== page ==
When the Class of 1970 graduated, Boise State had just become a 4-year college a few years before. This is a remarkable time to recognize your achievements and those of Boise State. This class has helped Boise State grow and it has grown from 1932 as a junior college to Boise State College and then Boise State University in 1974, and awarding baccalaureate and master’s degrees since 1965. Boise State now offers more than 100 graduate programs and is classified among “R2 Doctoral Universities – high research activity,” and top 50 Colleges of Innovation. Thank you Class of 1970!
Golden Broncos Share Thoughts on Boise State’s Growth and Impact
by Dr. Linda Clark, Elementary Education
Nearly 100,000 graduates from Boise State University have contributed to the social and economic progress of the state, region, and world. Broncos everywhere are leaders in business, government, health care, science, technology, education, and the arts. But for one class – Golden Broncos who graduate fifty-years-ago, – today we honor your contributions and recognize the foundation for career success you receive at Boise State.
When the Class of 1970 graduated, Boise State College had only recently become a four-year college.
According to Dr. Linda Clark, ’70, in elementary education, not only was the school on a trajectory for expansive growth in enrollment, but the campus infrastructure was also developing.
“The Student Union was new in 1967, and students were thrilled with its options for eating, bowling, and an expansive bookstore,” she said. “The football stadium opened in 1970 a month after graduation, and Boise State moved to Division II football that year.”
Clark, who earned advance degrees in education from other universities, recalls her top-flight faculty members who prepared students for careers and life-long learning.
“I completed my bachelor’s degree extremely well prepared to go on to graduate school and enter my education as a classroom teacher,” Clark said. “That foundation has served me well in my academics, my career, and my life. I would hope for this same quality of preparation for every Boise State student in every field of study. We can aspire to nothing less.”
Notable faculty at the time included Dr. Pat Bieter, a renowned historian and teacher, who kept students on the edge of their seats during the two semesters required of U.S. History classes.
‘Frances P. Reid further built on my love of books as I completed her library classes as part of my certification,” Clark said. “Dr. John Jensen and Dr. John Kirtland were also key faculty members for me. Both were fairly new to Boise College and brought “real world” experience to students and their preparation for the classroom’s realities. Dr. Jensen provided strong support during my student teaching experiences.”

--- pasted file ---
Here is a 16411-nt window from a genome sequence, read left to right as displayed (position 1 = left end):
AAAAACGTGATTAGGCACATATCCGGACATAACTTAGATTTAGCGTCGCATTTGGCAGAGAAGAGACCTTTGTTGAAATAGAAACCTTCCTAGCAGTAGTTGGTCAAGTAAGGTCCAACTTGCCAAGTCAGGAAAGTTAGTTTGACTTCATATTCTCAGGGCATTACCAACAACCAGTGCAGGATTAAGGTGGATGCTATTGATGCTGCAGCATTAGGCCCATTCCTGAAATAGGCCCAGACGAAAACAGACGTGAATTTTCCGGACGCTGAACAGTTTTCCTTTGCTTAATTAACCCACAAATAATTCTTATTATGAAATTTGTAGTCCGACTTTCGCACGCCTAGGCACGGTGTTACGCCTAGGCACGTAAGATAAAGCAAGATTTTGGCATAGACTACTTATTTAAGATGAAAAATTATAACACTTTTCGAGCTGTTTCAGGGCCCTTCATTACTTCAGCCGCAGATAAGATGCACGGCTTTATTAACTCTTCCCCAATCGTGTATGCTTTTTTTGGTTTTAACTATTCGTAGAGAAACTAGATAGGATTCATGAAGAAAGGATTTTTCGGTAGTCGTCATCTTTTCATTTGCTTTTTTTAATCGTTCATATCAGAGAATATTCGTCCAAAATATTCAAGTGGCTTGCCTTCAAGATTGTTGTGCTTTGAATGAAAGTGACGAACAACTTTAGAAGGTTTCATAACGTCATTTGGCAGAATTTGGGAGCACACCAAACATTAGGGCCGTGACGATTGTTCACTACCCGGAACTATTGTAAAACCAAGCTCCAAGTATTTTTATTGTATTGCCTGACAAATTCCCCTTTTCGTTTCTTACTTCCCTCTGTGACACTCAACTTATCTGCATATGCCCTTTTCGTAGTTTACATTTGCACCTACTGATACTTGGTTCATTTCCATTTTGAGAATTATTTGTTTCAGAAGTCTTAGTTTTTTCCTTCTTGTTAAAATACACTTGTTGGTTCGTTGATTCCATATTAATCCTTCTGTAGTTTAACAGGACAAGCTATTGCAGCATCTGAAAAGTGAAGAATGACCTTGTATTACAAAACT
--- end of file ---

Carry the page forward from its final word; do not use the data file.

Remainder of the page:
Boise State has experienced significant growth in programs, research, and enrollment over the past 50 years. From an enrollment of about 5,000 in 1967 to 10,000 in 1975, to today’s student body of more than 24,000 students, the university has adapted to meet the needs of the students, citizens of the state, and beyond. Today, Boise State has the largest graduate school enrollment in the state, offers more than 100 graduate programs, and is classified among “R2 Doctoral Universities – high research activity,” and the top “50 Colleges of Innovation.”
“This growth has been very important to the individual students and to the growth of the Idaho’s economy,” Clark said. “I believe that local citizens have watched in awe as the university has grown and developed.”Top of Form
Other notable areas of growth at Boise State since 1970, said Clark, are the athletics and academic programs. The Boise State football program has a stellar record, winning several bowl games and conference championships. “As an avid Boise State fan, and football season ticket holder since 1975, when the expanded east side of the field opened, I have watched and cheered on the green field and on the blue,” she said.
“The College of Education’s rankings as top in the region have been of great interest to me as an alumna and as an administrator. Its 2021 ranking by US News and World Report in the top 40 among 400 public institutions is noteworthy.”
Under the leadership of Boise State’s seventh president, Dr. Marlene Tromp, the university continues building on its culture of innovation – developing research that impacts lives, structures that transcend disciplines so researchers and students can collaborate on big problems in spaces that promote innovation.
Please share with us your memories and thoughts about Boise State University’s growth over the past 50 years. Like Dr. Linda Clark, we want to know more about the experiences of other Class of 1970 graduates and how Boise State has impacted your lives.